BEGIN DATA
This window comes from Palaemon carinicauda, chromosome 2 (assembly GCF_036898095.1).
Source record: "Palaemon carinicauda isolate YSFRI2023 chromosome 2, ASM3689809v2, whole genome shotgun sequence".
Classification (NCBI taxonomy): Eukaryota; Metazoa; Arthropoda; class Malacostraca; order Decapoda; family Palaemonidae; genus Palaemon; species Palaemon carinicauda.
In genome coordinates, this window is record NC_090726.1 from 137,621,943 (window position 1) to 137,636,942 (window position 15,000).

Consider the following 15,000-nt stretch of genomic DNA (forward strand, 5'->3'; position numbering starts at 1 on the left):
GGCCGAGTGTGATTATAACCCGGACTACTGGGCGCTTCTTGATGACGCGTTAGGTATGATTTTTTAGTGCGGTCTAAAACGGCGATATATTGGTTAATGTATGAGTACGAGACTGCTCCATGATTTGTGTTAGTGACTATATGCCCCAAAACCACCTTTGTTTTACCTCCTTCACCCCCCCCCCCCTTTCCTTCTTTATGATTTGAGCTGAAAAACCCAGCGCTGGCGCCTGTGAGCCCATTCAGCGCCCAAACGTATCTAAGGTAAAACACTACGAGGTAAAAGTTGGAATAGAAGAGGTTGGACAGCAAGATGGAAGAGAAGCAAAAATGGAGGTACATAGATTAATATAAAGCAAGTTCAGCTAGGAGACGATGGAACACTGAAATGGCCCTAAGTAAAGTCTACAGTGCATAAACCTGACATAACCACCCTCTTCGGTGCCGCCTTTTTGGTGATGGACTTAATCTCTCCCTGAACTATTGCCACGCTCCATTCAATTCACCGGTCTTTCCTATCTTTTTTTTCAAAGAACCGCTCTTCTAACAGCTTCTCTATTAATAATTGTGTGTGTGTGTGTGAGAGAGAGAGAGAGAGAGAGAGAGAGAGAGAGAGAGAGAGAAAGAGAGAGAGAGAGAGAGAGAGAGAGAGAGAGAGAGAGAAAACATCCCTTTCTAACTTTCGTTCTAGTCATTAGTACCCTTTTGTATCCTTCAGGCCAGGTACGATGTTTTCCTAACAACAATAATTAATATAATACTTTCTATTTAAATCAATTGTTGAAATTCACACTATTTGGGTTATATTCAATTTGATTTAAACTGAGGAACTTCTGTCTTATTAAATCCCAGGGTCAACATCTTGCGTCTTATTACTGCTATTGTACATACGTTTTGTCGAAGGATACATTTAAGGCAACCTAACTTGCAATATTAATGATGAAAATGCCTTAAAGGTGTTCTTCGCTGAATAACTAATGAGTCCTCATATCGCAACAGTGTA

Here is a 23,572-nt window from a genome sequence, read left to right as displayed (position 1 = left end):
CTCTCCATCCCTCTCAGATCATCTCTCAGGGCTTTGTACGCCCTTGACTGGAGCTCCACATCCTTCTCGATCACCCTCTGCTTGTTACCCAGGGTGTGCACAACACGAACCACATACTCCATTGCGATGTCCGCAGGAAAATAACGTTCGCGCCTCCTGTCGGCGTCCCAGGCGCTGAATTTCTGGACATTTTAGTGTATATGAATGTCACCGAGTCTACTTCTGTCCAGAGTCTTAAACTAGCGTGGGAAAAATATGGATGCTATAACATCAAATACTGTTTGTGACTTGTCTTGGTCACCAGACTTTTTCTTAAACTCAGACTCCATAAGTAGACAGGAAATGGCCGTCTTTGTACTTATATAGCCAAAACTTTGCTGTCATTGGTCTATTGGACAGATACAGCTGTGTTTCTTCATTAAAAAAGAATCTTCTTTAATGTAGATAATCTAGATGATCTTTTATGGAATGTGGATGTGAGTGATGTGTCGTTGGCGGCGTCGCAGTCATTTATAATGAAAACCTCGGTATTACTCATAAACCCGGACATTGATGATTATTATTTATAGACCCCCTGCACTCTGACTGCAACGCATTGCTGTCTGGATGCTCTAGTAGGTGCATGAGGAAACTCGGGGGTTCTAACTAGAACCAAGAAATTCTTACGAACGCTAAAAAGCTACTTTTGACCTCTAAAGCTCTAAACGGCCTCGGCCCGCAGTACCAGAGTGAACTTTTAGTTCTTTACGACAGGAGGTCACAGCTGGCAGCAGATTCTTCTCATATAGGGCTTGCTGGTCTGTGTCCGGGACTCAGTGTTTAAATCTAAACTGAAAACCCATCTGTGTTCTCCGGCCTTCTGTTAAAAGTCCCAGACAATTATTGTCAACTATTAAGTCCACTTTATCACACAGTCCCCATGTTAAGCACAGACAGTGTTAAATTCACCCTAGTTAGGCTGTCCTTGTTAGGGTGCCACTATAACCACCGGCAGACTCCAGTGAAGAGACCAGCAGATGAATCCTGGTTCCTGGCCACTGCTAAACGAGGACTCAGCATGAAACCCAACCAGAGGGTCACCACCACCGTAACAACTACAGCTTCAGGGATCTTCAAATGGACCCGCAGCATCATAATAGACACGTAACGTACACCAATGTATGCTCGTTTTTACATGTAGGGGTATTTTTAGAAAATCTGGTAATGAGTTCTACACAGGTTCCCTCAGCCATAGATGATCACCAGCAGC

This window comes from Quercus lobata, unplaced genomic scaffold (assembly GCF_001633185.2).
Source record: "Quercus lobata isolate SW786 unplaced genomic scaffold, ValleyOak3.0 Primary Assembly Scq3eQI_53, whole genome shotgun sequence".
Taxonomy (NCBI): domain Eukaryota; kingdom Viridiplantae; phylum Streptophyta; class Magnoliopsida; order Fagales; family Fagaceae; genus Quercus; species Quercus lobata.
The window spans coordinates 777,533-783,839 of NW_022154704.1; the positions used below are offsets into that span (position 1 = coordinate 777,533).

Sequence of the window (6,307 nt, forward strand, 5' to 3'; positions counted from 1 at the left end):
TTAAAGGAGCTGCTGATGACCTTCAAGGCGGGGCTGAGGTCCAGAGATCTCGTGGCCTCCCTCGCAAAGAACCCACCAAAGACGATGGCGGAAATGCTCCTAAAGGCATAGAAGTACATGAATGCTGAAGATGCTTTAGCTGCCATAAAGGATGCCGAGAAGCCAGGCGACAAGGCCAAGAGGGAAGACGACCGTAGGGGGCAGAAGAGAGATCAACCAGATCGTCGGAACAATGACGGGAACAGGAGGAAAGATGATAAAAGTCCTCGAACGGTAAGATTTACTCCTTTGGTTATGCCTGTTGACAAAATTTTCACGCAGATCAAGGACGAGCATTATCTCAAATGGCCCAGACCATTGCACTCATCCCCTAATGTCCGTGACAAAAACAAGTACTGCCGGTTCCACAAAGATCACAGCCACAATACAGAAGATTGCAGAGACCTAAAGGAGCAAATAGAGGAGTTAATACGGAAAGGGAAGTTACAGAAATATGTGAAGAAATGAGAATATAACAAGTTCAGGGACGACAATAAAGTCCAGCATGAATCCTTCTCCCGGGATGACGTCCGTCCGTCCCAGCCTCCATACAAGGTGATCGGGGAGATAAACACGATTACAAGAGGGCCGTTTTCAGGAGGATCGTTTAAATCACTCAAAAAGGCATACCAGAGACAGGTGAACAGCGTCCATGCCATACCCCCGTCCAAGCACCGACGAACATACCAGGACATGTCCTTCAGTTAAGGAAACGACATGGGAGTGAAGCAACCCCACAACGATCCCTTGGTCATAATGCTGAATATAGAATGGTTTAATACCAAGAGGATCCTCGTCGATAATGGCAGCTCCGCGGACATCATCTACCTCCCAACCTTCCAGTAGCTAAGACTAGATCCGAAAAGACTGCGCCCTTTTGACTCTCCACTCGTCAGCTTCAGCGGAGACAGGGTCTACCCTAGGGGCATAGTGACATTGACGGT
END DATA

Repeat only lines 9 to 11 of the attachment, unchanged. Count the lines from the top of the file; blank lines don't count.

This window comes from Quercus lobata, unplaced genomic scaffold (assembly GCF_001633185.2).
Source record: "Quercus lobata isolate SW786 unplaced genomic scaffold, ValleyOak3.0 Primary Assembly Scq3eQI_53, whole genome shotgun sequence".
Taxonomy (NCBI): domain Eukaryota; kingdom Viridiplantae; phylum Streptophyta; class Magnoliopsida; order Fagales; family Fagaceae; genus Quercus; species Quercus lobata.